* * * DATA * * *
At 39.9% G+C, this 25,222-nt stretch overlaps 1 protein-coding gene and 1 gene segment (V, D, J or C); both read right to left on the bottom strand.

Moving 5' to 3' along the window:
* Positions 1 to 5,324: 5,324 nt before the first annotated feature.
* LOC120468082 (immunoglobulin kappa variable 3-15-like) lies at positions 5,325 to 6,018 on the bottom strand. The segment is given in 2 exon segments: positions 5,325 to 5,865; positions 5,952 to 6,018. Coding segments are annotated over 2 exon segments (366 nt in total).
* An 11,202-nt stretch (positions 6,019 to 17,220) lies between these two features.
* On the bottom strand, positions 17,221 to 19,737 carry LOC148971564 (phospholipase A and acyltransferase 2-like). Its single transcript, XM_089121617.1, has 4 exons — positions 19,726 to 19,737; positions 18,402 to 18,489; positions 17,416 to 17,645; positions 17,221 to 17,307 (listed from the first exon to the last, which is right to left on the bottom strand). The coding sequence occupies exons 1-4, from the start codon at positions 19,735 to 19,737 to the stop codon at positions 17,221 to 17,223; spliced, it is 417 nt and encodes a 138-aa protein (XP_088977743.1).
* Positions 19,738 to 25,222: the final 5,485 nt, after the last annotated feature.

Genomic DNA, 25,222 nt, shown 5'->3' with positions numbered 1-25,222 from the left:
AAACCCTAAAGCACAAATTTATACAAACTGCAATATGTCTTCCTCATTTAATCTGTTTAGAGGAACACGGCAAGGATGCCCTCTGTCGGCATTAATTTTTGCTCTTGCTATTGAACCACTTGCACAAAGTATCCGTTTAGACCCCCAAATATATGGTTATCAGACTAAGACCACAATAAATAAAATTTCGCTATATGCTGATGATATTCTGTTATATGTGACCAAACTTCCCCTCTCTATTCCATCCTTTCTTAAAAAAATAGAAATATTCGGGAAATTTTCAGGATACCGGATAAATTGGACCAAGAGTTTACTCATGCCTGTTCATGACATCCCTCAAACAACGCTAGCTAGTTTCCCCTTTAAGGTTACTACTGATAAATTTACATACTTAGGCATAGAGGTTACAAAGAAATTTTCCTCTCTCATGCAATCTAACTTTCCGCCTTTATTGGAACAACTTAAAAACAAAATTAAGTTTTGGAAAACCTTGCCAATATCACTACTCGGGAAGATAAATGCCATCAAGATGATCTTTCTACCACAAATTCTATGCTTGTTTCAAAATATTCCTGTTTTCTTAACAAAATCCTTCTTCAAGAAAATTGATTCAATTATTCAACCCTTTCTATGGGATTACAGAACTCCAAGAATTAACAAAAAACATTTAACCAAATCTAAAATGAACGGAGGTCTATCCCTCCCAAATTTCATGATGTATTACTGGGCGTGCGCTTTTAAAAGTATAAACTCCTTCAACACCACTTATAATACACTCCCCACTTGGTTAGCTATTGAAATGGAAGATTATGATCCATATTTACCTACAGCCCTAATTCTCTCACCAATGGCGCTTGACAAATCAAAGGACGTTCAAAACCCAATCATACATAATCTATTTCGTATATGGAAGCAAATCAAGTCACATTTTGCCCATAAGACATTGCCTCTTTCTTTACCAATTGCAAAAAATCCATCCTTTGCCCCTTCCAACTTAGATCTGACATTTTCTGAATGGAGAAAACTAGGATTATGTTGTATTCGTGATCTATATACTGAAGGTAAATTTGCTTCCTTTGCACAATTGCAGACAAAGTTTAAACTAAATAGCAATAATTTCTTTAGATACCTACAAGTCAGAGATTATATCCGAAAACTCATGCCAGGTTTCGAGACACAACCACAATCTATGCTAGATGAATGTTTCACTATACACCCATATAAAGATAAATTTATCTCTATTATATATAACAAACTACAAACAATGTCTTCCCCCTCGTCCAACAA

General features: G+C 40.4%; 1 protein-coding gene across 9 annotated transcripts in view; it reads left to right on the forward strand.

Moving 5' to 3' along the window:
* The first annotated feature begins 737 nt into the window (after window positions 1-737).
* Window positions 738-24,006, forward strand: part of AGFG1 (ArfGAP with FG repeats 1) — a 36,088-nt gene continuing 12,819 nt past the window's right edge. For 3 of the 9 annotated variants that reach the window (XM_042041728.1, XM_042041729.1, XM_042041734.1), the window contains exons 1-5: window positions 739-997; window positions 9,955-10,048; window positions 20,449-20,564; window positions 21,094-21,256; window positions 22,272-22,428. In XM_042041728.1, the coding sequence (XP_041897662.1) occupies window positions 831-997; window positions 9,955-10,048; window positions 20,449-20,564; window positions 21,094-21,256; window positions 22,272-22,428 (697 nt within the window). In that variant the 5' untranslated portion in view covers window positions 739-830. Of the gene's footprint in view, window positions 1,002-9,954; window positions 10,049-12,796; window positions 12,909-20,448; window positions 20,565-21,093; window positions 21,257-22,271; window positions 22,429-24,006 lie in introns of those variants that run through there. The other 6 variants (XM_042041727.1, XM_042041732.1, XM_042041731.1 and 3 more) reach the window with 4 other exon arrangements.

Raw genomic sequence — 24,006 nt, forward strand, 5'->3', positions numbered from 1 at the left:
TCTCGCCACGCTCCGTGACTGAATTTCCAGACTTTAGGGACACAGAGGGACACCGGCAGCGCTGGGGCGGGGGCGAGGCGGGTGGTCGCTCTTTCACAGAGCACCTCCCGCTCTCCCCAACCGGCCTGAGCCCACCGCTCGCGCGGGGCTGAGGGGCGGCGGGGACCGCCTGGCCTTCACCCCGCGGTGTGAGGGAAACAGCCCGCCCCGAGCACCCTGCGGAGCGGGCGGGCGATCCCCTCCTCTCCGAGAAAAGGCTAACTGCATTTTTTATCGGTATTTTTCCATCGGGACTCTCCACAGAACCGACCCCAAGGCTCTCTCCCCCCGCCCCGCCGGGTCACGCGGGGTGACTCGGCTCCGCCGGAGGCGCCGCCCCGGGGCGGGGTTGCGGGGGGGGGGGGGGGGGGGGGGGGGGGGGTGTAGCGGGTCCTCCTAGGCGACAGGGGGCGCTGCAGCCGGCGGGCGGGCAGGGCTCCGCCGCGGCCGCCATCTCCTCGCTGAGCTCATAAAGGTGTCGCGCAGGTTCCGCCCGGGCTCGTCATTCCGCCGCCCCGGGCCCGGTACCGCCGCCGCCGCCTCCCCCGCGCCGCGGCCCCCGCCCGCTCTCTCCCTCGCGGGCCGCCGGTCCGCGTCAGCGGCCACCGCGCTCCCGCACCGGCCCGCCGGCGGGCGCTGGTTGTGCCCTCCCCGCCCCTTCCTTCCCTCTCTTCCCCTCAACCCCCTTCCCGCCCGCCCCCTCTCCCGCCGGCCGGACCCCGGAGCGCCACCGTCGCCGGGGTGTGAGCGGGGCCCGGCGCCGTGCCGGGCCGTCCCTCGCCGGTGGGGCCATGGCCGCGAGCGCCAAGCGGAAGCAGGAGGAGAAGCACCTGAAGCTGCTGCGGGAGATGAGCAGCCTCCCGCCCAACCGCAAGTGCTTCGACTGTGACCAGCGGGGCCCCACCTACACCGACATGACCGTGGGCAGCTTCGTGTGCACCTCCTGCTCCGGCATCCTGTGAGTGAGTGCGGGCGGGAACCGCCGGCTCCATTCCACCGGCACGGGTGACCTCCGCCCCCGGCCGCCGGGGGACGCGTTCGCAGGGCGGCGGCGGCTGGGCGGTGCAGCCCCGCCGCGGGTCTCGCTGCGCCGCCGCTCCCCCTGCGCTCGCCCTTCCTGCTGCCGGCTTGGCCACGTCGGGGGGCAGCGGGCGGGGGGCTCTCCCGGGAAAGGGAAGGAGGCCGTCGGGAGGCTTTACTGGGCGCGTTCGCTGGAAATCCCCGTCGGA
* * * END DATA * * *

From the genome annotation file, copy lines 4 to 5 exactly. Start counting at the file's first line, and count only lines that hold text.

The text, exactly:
* LOC120468082 (immunoglobulin kappa variable 3-15-like) lies at positions 5,325 to 6,018 on the bottom strand. The segment is given in 2 exon segments: positions 5,325 to 5,865; positions 5,952 to 6,018. Coding segments are annotated over 2 exon segments (366 nt in total).
* An 11,202-nt stretch (positions 6,019 to 17,220) lies between these two features.